Broom likely didn't cause damage described by doctor

Brain swelling from blows of "significant" force to the right side of the head ended the life of a 25-year-old Carson City man, but none of those blows likely came from the defendant's weapon, a forensic pathologist testified Tuesday.

Prosecuters say Sammy Resendiz was beaten with bats, chains and metal pipes by a group of people in the Round House Motel on North Carson Street on Aug., 24, 1998. He died later after his family removed him from life support, said Dr. Katherine Raven in the trial of Rocky Boice Jr., whose attorney said Boice struck Resendiz with a broom handle.

"I doubt a broom handle caused those injuries to the skull," Raven said.

"There was a massive hemorrhage inside the scalp on the right side. He had massive fractures to the right side of the skull -- large complex fractures -- that extended to the base of his skull," said Raven, who performed the autopsy on Resendiz. "It's like a balloon. When you blow up a balloon too much it bursts, but the skull can't burst and it forces the brain into the spine. That's what kills people."

Boice, 23, one of 10 defendants charged in the death of Resendiz, is accused of first-degree murder, burglary, battery with the use of a deadly weapon and conspiracy to commit battery. If convicted he faces life in prison.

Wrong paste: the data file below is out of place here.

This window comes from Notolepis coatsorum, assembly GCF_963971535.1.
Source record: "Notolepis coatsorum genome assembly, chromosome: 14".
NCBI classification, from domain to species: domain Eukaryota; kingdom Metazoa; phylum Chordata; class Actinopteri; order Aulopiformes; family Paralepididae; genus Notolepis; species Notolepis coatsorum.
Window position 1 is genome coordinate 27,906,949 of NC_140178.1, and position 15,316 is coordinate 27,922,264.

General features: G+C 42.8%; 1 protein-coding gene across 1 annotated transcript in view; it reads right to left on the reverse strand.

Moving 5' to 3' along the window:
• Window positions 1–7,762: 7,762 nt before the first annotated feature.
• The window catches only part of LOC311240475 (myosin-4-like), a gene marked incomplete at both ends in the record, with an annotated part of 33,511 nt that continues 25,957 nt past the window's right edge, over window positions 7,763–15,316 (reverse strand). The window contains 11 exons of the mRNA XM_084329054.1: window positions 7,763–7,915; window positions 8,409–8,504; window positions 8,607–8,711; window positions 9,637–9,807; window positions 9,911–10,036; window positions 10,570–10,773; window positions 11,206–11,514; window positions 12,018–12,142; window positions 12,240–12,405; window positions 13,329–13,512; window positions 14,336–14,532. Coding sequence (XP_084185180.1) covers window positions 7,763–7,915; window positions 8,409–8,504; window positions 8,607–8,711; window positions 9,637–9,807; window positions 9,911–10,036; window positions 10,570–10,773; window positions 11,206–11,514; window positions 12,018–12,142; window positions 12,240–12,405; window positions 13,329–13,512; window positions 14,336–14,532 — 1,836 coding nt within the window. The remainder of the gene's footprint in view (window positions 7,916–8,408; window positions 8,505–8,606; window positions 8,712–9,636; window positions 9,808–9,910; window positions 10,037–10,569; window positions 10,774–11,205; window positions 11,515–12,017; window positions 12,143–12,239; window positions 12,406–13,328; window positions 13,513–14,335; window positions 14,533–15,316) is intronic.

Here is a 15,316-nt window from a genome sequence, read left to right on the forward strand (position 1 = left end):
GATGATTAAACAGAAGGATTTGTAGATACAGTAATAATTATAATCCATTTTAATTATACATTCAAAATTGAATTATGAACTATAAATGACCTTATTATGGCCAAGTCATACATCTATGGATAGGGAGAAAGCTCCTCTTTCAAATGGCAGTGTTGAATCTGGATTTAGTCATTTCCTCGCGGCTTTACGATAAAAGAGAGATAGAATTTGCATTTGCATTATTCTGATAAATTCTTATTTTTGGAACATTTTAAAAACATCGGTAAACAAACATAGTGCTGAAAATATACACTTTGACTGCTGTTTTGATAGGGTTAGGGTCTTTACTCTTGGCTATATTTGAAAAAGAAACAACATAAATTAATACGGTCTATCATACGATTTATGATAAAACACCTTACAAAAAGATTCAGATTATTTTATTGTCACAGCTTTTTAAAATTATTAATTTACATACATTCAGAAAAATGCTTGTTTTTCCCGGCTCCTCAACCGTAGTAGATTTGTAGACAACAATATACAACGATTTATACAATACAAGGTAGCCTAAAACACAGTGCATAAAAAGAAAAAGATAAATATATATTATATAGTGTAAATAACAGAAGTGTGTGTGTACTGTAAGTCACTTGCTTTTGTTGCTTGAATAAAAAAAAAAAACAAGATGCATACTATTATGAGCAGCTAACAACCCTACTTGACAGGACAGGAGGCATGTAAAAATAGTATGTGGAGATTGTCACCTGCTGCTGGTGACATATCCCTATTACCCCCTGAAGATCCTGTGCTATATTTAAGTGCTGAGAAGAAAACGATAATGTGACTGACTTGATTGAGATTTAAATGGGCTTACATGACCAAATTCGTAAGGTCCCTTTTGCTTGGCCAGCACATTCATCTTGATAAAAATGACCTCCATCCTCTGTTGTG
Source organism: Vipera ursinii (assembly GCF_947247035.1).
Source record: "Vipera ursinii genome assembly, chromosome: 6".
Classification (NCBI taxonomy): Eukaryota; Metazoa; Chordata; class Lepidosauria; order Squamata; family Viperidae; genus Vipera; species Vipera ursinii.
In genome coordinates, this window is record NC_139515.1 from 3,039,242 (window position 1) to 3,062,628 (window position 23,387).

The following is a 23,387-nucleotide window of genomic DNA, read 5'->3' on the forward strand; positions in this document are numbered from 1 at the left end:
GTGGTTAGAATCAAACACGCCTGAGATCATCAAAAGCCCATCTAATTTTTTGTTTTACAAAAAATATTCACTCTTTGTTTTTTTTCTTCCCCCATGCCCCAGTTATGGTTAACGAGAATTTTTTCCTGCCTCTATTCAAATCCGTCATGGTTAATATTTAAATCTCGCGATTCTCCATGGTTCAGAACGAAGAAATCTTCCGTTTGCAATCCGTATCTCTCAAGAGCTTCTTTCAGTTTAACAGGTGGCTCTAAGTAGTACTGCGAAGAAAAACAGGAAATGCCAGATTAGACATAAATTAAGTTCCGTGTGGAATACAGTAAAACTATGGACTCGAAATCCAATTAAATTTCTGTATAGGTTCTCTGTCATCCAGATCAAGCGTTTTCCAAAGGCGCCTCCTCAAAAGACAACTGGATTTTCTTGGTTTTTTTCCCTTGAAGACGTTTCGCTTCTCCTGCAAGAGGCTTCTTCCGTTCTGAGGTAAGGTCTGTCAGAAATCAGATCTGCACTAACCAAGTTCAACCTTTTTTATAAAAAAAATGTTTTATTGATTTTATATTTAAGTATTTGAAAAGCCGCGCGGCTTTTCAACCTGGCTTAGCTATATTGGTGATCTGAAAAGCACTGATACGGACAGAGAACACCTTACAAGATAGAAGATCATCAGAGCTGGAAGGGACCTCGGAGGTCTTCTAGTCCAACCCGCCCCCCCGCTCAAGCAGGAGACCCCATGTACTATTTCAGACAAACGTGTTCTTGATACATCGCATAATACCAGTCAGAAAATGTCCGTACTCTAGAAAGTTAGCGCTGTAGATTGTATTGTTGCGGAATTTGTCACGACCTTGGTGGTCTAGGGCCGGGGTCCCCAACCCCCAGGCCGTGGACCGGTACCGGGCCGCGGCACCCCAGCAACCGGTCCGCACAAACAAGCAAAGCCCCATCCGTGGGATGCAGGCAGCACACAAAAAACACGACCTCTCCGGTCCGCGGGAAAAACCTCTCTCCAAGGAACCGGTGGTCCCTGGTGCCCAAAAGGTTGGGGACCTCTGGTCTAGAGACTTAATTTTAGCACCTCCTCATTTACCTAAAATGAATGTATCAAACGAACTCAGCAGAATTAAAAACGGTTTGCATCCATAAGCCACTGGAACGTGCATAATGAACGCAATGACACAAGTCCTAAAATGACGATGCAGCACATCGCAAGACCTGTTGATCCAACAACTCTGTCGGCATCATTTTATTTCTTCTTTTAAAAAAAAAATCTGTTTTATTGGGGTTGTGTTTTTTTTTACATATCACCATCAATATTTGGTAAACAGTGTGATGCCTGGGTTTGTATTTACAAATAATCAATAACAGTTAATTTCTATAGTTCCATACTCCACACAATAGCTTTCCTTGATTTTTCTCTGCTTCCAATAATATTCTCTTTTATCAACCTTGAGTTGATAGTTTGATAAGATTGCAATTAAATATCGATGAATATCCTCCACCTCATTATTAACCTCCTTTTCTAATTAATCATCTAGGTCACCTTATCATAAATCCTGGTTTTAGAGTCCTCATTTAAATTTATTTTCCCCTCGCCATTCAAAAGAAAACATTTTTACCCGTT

Raven agreed with defense attorneys that any of the injuries could be consistent with an aluminum baseball bat.

Boice attorney Lawrence Lichter asked Raven if someone facing Resendiz would have to be left-handed to cause injury to the right side of his face with a baseball bat.

Raven said the person holding the bat could either be left handed, swinging the bat in their right hand with a tennis backhand, or Resendiz could have been lying on the bed.

"You can't get much force with a backhand though," Lichter said.

"Ask a tennis player," Raven said. "They'll tell you a backhand is pretty powerful."

The only marks on the left side of Resendiz's body were some minor bruising and a deeply bruised left hand, which Raven said was consistent with defensive wounds.

In addition to the skull fractures, a small bone in Resendiz's throat was fractured. The tip of his thumb was broken and his right forearm was so shattered that it would bend in the middle.

District Attorney Noel Waters contends Resendiz was asleep in the room when Boice and the others came in and started beating him.

"Could he have been lying on the bed with his arms up?" Waters asked Raven.

"Yes. If the right side of his head was exposed," she said.

Also Tuesday, a woman who lived behind the motel testified she heard a group of people she assumed were Native American by the way they walked, rallying to "go get them."

Boice said he and the others had gone to the motel to defend the honor of his cousin, Jessica Evans, who told them a gang member had beaten her earlier in the evening.

Waters claimed the group went there armed with clubs with the intention of harming someone in the room. But it was "a case of misplaced vengeance," he said, because Resendiz had not been involved in the earlier incident.

Testimony in the case resumes today.


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